When an employee is reclassified to a job classification with the same salary range as the current job classification, the employee will retain the same salary step they were at prior to the reclassification.
When an employee gets reclassified to a higher level position, do they automatically get promoted or do they have to apply for the job?
Civil Service Rules allow incumbents to be promoted without examination if they have been performing the duties for more than one year. This is most frequently the case. If the incumbent has not been performing the duties for more than a year, then they would need to “compete” for the position in a recruitment/examination. Typically, a County promotional recruitment is conducted and the department requests the certification of the employment list be limited to employees in that department.
What happens to an employee’s probationary status when they get reclassified to a different class? Does the employee have to serve a new probationary period?
An appointing authority, employee, or employee organization may request that all or any part of a probationary period be waived by the Director of Human Resources upon written request.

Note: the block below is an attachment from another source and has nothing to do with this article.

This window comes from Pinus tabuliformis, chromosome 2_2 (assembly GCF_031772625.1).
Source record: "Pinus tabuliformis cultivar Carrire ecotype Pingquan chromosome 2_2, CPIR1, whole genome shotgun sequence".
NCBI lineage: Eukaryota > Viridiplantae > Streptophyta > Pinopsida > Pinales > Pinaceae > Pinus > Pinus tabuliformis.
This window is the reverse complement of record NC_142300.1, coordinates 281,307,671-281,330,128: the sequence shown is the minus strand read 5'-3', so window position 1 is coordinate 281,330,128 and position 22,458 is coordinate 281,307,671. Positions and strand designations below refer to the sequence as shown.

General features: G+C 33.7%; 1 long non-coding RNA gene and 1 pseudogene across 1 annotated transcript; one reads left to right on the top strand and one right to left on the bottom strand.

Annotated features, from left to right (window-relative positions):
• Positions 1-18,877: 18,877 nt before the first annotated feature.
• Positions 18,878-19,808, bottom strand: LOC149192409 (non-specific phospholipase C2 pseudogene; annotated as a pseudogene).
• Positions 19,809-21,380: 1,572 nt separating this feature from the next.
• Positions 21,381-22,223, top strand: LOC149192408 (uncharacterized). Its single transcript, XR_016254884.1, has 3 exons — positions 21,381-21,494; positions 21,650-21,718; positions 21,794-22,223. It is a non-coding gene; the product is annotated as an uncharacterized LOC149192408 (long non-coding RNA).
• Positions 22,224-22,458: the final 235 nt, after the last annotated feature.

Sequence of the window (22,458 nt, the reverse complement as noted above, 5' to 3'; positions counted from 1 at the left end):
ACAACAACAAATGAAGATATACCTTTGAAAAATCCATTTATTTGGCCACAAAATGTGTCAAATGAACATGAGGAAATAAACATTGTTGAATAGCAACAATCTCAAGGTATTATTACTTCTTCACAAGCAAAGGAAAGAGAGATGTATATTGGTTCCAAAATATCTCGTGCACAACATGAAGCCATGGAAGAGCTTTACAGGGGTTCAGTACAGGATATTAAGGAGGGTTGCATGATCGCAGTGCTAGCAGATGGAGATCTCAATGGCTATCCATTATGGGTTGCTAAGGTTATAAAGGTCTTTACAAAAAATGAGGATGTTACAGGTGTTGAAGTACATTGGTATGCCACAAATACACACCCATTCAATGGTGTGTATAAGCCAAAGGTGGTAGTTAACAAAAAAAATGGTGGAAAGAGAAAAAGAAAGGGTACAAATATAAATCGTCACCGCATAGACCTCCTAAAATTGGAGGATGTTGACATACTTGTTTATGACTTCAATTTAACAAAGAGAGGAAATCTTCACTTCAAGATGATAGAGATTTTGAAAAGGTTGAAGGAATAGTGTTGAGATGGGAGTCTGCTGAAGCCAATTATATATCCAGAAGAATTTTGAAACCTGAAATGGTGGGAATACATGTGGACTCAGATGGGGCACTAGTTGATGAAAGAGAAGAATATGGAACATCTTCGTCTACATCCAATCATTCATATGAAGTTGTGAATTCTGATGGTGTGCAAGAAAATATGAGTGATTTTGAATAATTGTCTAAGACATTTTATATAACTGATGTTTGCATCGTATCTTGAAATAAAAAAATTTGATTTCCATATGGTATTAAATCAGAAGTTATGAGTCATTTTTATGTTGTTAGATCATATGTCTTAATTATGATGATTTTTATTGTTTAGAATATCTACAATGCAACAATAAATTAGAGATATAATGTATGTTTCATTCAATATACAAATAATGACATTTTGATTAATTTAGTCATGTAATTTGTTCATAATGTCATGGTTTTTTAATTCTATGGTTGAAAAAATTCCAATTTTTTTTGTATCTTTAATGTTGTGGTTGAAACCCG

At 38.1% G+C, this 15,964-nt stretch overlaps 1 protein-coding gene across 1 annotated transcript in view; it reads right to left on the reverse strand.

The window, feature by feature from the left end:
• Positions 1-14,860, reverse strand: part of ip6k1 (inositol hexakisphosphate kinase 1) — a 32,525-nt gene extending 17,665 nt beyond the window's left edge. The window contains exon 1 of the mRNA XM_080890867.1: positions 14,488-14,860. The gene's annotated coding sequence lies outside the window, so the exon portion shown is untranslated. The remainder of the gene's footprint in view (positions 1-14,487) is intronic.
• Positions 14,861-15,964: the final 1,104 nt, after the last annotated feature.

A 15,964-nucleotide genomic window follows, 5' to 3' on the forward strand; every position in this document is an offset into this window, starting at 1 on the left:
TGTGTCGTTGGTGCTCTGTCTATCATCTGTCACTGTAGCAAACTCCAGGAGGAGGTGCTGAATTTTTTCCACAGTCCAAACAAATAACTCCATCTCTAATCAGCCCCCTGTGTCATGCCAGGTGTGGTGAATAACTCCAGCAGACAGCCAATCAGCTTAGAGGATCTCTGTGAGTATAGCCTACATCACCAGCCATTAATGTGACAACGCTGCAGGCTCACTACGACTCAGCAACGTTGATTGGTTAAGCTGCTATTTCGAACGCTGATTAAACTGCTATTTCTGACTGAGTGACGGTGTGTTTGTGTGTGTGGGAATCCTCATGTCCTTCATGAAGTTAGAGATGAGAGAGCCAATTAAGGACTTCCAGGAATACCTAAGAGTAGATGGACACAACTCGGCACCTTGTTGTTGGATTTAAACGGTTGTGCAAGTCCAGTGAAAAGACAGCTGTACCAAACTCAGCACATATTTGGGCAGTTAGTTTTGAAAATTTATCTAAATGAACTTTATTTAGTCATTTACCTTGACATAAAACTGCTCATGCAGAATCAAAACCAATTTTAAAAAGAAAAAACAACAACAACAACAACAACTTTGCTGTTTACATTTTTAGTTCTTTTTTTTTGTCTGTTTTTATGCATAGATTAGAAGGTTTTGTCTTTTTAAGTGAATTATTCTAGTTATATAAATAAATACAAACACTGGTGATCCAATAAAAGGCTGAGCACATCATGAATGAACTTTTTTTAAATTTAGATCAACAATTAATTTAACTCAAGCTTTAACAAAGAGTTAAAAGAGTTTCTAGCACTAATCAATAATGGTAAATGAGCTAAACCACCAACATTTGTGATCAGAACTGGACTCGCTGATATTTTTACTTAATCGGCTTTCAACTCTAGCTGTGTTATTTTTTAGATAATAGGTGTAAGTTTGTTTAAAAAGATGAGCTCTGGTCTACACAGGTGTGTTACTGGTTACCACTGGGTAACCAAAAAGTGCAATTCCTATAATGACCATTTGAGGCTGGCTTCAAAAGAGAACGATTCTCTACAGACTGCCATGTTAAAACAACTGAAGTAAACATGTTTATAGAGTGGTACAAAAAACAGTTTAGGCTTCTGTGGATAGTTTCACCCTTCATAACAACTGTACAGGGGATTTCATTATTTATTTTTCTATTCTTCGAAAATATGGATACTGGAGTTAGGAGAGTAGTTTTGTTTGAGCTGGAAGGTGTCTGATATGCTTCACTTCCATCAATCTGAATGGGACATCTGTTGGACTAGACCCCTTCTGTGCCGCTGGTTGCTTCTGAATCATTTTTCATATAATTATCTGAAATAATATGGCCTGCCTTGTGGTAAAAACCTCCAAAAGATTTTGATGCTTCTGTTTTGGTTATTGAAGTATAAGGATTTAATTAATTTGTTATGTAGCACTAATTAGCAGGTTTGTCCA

An employee has been reclassified to a different job classification. How does this affect seniority?
If the reclassification is to a higher level job class, meaning a higher salary range, the seniority in the new job class begins upon the date the promotion/reclassification is effective.
If the reclassification is to a lower level classification, meaning a lower salary range, an employee’s time in a higher (paid) job class counts toward seniority in the lower (paid) job class. The time in the higher class will be added to the time in the new class for purposes of determining seniority in a layoff situation.
If an employee’s position is reclassified to a different job classification, will they continue to be covered by the current MOU and/or represented by the same Union?
Not necessarily. The employee will be covered by the MOU and represented by the Union which represents the job classification into which they have been reclassified.
For additional questions and information on classification studies, please contact the Recruitment and Classification Division at 707- 565-2331.